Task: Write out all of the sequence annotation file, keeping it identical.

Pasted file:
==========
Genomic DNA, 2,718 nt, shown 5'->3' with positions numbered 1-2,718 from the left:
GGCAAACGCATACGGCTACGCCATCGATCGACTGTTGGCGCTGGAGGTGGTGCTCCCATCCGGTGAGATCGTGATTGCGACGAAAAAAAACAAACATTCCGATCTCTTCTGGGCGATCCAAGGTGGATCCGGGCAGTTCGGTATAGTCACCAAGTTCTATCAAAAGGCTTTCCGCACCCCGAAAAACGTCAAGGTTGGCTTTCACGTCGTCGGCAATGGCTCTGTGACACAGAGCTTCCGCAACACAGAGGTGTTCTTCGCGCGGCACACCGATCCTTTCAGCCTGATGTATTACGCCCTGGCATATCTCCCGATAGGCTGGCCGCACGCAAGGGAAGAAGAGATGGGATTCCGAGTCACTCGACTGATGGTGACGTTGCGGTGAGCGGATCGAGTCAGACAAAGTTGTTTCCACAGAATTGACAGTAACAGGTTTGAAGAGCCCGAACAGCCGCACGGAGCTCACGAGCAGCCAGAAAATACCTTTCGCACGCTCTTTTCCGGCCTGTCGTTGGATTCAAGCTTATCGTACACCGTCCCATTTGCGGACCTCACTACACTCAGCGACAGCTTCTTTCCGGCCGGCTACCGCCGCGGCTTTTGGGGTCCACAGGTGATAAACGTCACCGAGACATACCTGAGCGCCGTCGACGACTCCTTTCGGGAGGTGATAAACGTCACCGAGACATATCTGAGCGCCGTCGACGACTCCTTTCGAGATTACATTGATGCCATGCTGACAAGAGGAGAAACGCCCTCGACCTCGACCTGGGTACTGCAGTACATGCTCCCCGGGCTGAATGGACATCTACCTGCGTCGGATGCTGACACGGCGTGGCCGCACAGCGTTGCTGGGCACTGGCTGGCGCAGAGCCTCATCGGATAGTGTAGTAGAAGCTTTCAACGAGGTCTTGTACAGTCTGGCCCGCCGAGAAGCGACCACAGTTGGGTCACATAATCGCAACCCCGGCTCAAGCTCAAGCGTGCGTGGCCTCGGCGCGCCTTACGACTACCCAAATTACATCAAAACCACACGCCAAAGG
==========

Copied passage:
Genomic DNA, 2,718 nt, shown 5'->3' with positions numbered 1-2,718 from the left:
GGCAAACGCATACGGCTACGCCATCGATCGACTGTTGGCGCTGGAGGTGGTGCTCCCATCCGGTGAGATCGTGATTGCGACGAAAAAAAACAAACATTCCGATCTCTTCTGGGCGATCCAAGGTGGATCCGGGCAGTTCGGTATAGTCACCAAGTTCTATCAAAAGGCTTTCCGCACCCCGAAAAACGTCAAGGTTGGCTTTCACGTCGTCGGCAATGGCTCTGTGACACAGAGCTTCCGCAACACAGAGGTGTTCTTCGCGCGGCACACCGATCCTTTCAGCCTGATGTATTACGCCCTGGCATATCTCCCGATAGGCTGGCCGCACGCAAGGGAAGAAGAGATGGGATTCCGAGTCACTCGACTGATGGTGACGTTGCGGTGAGCGGATCGAGTCAGACAAAGTTGTTTCCACAGAATTGACAGTAACAGGTTTGAAGAGCCCGAACAGCCGCACGGAGCTCACGAGCAGCCAGAAAATACCTTTCGCACGCTCTTTTCCGGCCTGTCGTTGGATTCAAGCTTATCGTACACCGTCCCATTTGCGGACCTCACTACACTCAGCGACAGCTTCTTTCCGGCCGGCTACCGCCGCGGCTTTTGGGGTCCACAGGTGATAAACGTCACCGAGACATACCTGAGCGCCGTCGACGACTCCTTTCGGGAGGTGATAAACGTCACCGAGACATATCTGAGCGCCGTCGACGACTCCTTTCGAGATTACATTGATGCCATGCTGACAAGAGGAGAAACGCCCTCGACCTCGACCTGGGTACTGCAGTACATGCTCCCCGGGCTGAATGGACATCTACCTGCGTCGGATGCTGACACGGCGTGGCCGCACAGCGTTGCTGGGCACTGGCTGGCGCAGAGCCTCATCGGATAGTGTAGTAGAAGCTTTCAACGAGGTCTTGTACAGTCTGGCCCGCCGAGAAGCGACCACAGTTGGGTCACATAATCGCAACCCCGGCTCAAGCTCAAGCGTGCGTGGCCTCGGCGCGCCTTACGACTACCCAAATTACATCAAAACCACACGCCAAAGG